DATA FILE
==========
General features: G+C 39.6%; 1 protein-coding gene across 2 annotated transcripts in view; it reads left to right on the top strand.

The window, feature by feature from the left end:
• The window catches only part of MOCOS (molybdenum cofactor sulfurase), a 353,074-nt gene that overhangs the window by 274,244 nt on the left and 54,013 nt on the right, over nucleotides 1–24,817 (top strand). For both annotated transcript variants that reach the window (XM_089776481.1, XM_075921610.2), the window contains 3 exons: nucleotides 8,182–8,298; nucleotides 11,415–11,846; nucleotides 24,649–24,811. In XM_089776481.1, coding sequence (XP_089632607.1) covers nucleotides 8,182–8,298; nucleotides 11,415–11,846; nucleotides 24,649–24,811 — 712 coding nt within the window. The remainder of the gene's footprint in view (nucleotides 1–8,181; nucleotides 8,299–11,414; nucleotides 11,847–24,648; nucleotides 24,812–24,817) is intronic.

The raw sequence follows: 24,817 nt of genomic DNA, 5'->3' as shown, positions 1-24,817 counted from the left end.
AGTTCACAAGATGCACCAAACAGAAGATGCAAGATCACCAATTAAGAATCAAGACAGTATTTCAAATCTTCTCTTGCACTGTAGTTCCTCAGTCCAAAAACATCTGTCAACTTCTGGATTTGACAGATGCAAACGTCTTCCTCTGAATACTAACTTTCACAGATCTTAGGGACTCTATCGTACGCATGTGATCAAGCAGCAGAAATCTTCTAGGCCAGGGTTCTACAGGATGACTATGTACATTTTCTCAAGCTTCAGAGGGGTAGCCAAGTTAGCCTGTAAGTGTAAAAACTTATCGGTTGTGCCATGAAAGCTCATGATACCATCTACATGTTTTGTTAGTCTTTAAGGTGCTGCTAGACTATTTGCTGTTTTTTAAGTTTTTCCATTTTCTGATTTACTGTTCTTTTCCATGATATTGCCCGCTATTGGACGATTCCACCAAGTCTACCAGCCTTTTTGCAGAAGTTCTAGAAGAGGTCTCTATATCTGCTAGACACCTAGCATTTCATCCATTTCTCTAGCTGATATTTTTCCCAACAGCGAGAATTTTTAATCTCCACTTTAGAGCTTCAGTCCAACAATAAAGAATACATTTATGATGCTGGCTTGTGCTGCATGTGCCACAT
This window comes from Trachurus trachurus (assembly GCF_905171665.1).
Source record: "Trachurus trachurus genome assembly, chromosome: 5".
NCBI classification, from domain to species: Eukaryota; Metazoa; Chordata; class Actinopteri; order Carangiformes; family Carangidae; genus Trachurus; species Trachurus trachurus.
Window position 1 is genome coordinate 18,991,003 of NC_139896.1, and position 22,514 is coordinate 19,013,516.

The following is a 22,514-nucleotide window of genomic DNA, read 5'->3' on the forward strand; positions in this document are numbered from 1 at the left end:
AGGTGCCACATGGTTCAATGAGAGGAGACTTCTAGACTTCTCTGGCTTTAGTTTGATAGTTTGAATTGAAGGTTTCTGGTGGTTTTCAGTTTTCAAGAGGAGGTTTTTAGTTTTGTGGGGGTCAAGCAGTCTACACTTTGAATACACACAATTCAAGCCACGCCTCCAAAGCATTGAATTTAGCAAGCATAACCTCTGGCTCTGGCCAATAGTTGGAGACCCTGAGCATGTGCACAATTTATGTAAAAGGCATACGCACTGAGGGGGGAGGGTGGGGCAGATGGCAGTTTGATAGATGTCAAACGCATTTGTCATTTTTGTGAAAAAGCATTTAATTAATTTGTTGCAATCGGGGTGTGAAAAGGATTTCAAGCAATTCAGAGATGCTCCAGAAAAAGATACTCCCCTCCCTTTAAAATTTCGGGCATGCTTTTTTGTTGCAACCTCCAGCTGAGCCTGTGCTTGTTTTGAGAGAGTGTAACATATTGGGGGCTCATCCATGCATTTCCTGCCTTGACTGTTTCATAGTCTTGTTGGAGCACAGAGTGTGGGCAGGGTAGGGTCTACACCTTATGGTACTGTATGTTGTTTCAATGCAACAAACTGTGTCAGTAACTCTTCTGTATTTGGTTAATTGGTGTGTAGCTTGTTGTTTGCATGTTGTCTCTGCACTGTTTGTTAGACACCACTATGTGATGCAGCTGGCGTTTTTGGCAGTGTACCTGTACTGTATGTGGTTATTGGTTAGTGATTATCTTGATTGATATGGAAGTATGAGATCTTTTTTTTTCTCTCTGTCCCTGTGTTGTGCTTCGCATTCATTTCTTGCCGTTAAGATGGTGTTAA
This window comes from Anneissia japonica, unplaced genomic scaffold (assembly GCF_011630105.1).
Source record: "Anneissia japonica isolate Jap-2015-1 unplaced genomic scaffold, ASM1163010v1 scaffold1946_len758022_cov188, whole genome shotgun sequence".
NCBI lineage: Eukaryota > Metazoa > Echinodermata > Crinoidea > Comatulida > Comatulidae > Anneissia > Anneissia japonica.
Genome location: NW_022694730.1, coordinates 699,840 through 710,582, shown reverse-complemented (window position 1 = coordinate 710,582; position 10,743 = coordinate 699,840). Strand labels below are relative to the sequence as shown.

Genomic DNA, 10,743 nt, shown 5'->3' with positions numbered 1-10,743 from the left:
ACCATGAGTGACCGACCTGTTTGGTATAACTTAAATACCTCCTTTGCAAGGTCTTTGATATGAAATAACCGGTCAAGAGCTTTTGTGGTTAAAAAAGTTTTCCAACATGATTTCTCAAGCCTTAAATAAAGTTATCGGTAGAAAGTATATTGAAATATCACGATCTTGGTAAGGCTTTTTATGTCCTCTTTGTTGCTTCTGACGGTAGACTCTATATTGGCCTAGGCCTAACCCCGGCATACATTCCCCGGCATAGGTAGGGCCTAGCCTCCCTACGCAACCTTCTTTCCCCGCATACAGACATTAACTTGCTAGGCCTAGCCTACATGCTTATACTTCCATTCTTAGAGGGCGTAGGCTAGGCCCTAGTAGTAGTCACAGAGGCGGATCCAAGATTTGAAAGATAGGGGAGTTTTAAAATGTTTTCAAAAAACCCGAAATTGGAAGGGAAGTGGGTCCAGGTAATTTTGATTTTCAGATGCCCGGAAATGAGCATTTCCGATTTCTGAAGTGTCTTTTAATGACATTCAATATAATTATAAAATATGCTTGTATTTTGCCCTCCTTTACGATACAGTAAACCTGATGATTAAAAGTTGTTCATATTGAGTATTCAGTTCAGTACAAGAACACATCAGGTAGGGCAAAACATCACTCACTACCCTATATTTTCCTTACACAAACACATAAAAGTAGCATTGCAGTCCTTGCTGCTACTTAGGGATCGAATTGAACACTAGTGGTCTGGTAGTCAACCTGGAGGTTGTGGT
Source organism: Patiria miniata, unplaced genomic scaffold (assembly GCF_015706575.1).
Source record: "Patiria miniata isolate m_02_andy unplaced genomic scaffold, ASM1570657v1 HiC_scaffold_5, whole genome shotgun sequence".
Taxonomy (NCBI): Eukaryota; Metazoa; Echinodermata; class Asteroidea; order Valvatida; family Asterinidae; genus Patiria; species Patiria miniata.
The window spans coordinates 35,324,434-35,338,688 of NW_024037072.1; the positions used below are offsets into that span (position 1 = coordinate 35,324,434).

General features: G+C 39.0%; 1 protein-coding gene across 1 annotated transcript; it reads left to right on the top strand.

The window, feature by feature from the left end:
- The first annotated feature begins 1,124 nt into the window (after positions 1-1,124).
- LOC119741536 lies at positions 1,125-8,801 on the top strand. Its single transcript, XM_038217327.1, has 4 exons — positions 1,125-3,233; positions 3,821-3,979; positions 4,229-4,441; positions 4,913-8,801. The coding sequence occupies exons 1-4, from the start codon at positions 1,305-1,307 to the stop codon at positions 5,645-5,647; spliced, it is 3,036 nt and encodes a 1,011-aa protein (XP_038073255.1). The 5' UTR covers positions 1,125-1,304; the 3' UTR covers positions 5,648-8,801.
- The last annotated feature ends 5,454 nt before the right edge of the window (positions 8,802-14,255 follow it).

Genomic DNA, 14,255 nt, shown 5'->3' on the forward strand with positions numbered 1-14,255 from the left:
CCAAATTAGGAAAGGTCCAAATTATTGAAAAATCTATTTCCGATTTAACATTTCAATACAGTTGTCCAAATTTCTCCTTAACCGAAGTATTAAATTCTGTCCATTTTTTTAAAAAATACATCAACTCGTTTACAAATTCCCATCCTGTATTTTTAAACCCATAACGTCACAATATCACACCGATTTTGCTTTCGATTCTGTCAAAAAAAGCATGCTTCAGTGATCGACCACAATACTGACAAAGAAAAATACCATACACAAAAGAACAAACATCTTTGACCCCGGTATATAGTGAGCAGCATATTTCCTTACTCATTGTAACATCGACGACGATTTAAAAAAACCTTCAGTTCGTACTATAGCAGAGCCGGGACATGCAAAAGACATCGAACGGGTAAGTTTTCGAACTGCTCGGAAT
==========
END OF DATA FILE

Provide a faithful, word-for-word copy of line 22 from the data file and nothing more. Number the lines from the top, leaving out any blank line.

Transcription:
General features: G+C 39.0%; 1 protein-coding gene across 1 annotated transcript; it reads left to right on the top strand.